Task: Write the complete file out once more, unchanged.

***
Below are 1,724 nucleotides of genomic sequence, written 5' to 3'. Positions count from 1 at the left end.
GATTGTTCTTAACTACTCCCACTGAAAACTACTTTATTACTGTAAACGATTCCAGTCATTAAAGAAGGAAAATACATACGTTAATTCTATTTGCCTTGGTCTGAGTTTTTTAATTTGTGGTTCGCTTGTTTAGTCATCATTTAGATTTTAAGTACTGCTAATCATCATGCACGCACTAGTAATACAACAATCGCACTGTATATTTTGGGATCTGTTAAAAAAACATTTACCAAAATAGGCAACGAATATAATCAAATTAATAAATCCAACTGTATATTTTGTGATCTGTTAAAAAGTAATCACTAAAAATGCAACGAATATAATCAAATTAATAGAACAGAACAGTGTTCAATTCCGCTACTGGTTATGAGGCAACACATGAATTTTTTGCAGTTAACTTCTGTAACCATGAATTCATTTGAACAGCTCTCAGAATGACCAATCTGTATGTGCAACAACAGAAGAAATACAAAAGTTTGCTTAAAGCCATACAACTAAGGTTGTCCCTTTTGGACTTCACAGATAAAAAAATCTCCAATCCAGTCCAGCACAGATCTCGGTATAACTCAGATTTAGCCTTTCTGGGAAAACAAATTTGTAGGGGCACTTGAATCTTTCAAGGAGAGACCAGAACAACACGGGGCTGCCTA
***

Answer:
Below are 1,724 nucleotides of genomic sequence, written 5' to 3'. Positions count from 1 at the left end.
GATTGTTCTTAACTACTCCCACTGAAAACTACTTTATTACTGTAAACGATTCCAGTCATTAAAGAAGGAAAATACATACGTTAATTCTATTTGCCTTGGTCTGAGTTTTTTAATTTGTGGTTCGCTTGTTTAGTCATCATTTAGATTTTAAGTACTGCTAATCATCATGCACGCACTAGTAATACAACAATCGCACTGTATATTTTGGGATCTGTTAAAAAAACATTTACCAAAATAGGCAACGAATATAATCAAATTAATAAATCCAACTGTATATTTTGTGATCTGTTAAAAAGTAATCACTAAAAATGCAACGAATATAATCAAATTAATAGAACAGAACAGTGTTCAATTCCGCTACTGGTTATGAGGCAACACATGAATTTTTTGCAGTTAACTTCTGTAACCATGAATTCATTTGAACAGCTCTCAGAATGACCAATCTGTATGTGCAACAACAGAAGAAATACAAAAGTTTGCTTAAAGCCATACAACTAAGGTTGTCCCTTTTGGACTTCACAGATAAAAAAATCTCCAATCCAGTCCAGCACAGATCTCGGTATAACTCAGATTTAGCCTTTCTGGGAAAACAAATTTGTAGGGGCACTTGAATCTTTCAAGGAGAGACCAGAACAACACGGGGCTGCCTA